Kimball uses Tresiba and Fiasp insulins, products from one of his racing sponsors, Novo Nordisk. “We’ve been working together on the Race With Insulin program for a total of 11 race seasons,” he said. “I spent two years representing them for Indy Lights, and this is our ninth season in IndyCar. It’s great to be able to represent the diabetes community on the racetrack, and to inspire people to do anything they want to do in life.” Kimball maintains a rigorous training schedule to maintain his physical and mental fitness for racing. “I work with a gym called PitFit Training in Indianapolis,” he said. “They train race car drivers almost exclusively. The biggest change in my fitness regimen since my diagnosis is how I prepare for a workout, as various workouts affect my blood sugar differently.”
    He works with an exercise physiologist, David Ferguson from the Department of Kinesiology at Michigan State University. “We’ve been working together for 10 years,” said Kimball. “He examines physiological data and blood sugar data from my racecar, and has narrowed down the ideal blood glucose level for me to get into the racecar.” In addition, Kimball works on his reaction-based timing, as IndyCar drivers must deal with events that occur at 200-plus mph as they navigate the traffic on the track. Away from the track, Kimball’s diabetes still must be managed every day. He relies on his wife, Kathleen, who is very tuned in to his condition. “She can just look at me and tell if my blood sugar is low,” he said. The family also has a secret weapon – Lilah, the Labrador retriever. “When we first adopted her, she was looking for jobs to do – barking at anyone who came to the door, or rearranging our garden,” he said. “Really, we think she was just bored, so we enrolled her in school – and that’s when we discovered that she could be trained as a diabetic alert dog.” Now, Lilah is part of Kimball’s diabetes management toolkit. “If my blood sugar is getting low, she comes up and pokes me in the leg with her nose,” he said. “She is also trained to alert my wife if I’m not responsive. As a black Lab, she’s very food-motivated. And she knows if she accurately alerts me to low blood sugar, she gets a really good treat.” Kimball became the first driver with diabetes to win an IndyCar race when he took the checkered flag in the Honda Indy 200 at Mid-Ohio in August 2013. In that same year, he won his first Rolex 24 at Daytona, driving for Chip Ganassi Racing with Felix Sabates with teammates Scott Pruett, Memo Rojas, Juan Pablo Montoya. His best finish to date in the Indianapolis 500 came in 2015, when he finished third. Look for Charlie Kimball in Sunday’s race in the Number 23 Fiasp Carlin Chevrolet, starting in the middle of Row Seven.    

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  • Speedy awards: 'Excuse me, coming through' net positions gained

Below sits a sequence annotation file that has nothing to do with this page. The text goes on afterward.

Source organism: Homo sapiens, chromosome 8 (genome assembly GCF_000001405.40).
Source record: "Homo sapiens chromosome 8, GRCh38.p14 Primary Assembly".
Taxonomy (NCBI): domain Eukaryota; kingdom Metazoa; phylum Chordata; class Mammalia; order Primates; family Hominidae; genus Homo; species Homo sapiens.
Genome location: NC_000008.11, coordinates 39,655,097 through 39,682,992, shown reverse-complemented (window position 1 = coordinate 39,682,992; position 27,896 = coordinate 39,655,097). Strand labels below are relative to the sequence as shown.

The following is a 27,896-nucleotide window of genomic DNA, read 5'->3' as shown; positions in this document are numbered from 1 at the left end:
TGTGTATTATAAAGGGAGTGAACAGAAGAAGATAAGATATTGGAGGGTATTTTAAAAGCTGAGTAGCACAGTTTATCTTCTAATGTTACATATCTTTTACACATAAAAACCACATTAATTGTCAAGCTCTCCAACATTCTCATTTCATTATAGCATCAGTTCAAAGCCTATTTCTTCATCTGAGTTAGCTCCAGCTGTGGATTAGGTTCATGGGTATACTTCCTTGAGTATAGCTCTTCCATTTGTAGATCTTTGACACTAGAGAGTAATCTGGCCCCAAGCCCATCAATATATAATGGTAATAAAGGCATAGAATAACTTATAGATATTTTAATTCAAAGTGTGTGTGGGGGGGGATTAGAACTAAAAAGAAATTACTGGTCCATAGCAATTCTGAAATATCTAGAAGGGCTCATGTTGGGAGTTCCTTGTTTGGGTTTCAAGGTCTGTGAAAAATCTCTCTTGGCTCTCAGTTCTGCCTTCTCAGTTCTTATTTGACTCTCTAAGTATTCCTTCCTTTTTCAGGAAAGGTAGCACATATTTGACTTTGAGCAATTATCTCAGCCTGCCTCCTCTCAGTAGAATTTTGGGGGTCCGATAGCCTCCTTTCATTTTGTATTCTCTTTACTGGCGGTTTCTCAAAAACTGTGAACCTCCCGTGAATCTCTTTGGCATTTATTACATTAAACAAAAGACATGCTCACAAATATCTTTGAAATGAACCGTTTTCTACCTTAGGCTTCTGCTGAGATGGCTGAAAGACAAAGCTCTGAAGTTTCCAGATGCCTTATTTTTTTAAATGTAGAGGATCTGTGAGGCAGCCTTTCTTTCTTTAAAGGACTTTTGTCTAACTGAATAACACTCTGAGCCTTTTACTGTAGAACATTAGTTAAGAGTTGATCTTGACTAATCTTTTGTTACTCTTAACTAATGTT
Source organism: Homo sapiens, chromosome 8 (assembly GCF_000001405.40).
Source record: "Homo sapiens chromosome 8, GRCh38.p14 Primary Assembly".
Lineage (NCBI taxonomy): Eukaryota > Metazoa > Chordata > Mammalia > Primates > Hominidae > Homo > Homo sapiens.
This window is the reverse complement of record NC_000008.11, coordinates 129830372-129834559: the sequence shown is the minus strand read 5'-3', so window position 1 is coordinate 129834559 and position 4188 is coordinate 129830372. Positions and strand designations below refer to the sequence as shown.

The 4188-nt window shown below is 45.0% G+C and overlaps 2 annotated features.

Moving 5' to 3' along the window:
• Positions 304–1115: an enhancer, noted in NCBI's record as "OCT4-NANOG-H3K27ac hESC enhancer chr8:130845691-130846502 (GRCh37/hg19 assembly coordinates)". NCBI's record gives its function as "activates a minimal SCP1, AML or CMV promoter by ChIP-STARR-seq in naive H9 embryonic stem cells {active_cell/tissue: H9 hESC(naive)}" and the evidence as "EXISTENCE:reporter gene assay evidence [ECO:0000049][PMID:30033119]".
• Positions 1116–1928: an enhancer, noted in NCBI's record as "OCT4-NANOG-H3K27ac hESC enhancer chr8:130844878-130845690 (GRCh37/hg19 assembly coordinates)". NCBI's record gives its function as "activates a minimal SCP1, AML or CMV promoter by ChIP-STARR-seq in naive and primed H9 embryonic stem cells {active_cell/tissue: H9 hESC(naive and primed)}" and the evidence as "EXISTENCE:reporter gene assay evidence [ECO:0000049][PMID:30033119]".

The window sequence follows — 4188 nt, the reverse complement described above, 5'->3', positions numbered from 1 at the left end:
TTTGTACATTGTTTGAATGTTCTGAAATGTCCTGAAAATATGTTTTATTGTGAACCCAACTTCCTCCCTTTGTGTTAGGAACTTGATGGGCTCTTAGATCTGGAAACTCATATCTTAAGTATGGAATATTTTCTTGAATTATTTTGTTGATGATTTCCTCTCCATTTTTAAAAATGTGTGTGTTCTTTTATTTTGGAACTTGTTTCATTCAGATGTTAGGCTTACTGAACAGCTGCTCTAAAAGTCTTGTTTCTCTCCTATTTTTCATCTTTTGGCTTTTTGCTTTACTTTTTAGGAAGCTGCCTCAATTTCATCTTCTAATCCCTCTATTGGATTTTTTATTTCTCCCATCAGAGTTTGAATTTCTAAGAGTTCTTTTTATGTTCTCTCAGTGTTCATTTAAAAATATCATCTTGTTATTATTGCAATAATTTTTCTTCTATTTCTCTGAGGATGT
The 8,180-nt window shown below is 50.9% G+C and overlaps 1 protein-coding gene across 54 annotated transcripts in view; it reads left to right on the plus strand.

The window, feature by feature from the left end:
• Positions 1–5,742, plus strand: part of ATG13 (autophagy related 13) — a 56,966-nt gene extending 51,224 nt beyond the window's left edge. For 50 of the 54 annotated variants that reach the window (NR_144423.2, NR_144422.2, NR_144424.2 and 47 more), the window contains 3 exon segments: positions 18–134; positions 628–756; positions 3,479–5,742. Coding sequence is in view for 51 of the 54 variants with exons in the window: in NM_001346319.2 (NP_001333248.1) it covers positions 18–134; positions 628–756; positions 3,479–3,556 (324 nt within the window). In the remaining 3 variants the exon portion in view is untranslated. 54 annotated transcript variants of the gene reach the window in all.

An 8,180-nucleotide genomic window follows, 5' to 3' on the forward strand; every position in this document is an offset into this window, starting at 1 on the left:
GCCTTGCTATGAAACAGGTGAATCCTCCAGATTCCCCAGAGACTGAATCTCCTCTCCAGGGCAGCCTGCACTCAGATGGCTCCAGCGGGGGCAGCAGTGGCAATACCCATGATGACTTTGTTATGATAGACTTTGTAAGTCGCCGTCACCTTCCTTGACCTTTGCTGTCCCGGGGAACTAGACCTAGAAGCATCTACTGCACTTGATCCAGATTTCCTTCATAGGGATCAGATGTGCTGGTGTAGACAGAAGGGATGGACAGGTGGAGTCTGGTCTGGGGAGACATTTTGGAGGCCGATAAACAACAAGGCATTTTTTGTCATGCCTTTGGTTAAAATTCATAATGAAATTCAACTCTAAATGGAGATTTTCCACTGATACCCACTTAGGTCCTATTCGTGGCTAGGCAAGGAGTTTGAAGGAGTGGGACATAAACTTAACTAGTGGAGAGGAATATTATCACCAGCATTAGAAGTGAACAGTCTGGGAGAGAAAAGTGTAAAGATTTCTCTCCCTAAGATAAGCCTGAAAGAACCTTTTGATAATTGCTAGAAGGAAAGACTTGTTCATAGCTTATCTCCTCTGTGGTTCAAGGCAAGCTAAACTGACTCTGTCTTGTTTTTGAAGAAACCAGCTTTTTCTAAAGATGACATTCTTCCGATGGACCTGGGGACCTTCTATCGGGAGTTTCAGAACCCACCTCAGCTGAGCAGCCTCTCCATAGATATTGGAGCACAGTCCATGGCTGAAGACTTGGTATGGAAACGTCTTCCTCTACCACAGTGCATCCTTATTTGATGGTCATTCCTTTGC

Nov 5

    Speedy awards: 'Excuse me, coming through' net positions gained

    Via IndyCar.com At the end of September, the Verizon IndyCar Series handed out its season awards at its Victory Lap event in Indianapolis. But IndyCar.com isn’t finished distributing the special, hard-earned honors we're calling the Speedy Awards. We've been diving deep into the analytics of the 2018 season to find the driver who had the best year according to the loads of data gathered by INDYCAR's elaborate timing and scoring computers at every event. Analysis of raw loop data helps us decide the winners of several awards. The driver with the most Speedy Awards at the end of this series will be crowned the Speedy "Driver of the Year." To read more, please click here. [caption id="attachment_5086" align="aligncenter" width="626"] Photo courtesy of LAT Photo USA[/caption]

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  • The Kimball row of three is complete!
    Oct 19

    The Kimball row of three is complete!

    Charlie and Kathleen Kimball are pleased to announce the birth of their first child, Hannah Kimball. Visit Facebook to see more photos and write a note to the new family of three. [caption id="attachment_5081" align="aligncenter" width="626"] Photo courtesy of Nathaniel Edmunds Photography[/caption]

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  • What do a former Victoria's Secret model and an Indy racer have in common?
    Oct 11

    What do a former Victoria's Secret model and an Indy racer have in common?

    Via Mashable Modeling, racing, and coding. What do they have in common? Well, 4-H is a community trying to get kids excited about coding by teaching them how to animate their own names, with the help of prominent figures. We went to check out their National Youth Science Day event to see how they are inspiring kids to shape their future with some lines of code. To watch the video, please click here.

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  • Drivers are showmen even when cooking for charity
    Oct 11

    Drivers are showmen even when cooking for charity

    Via IndyCar.com It was on the hibachi grill earlier this week that I learned how it felt to run a re-start in the Indianapolis 500. There I was, focused on the task of the spatula in my hand when I saw the shrimp in my peripheral vision. There, on my outside, in a sliver of space barely fit for a chopstick, appeared Alexander Rossi, turning my grill’s vegetarian delicacy into a crustacean cuisine. To read more, please click here [caption id="attachment_5071" align="aligncenter" width="450"] Photo via INDYCAR[/caption]

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Texas Motor Speedway

June 6,2020 TBA - 8:45 PM EST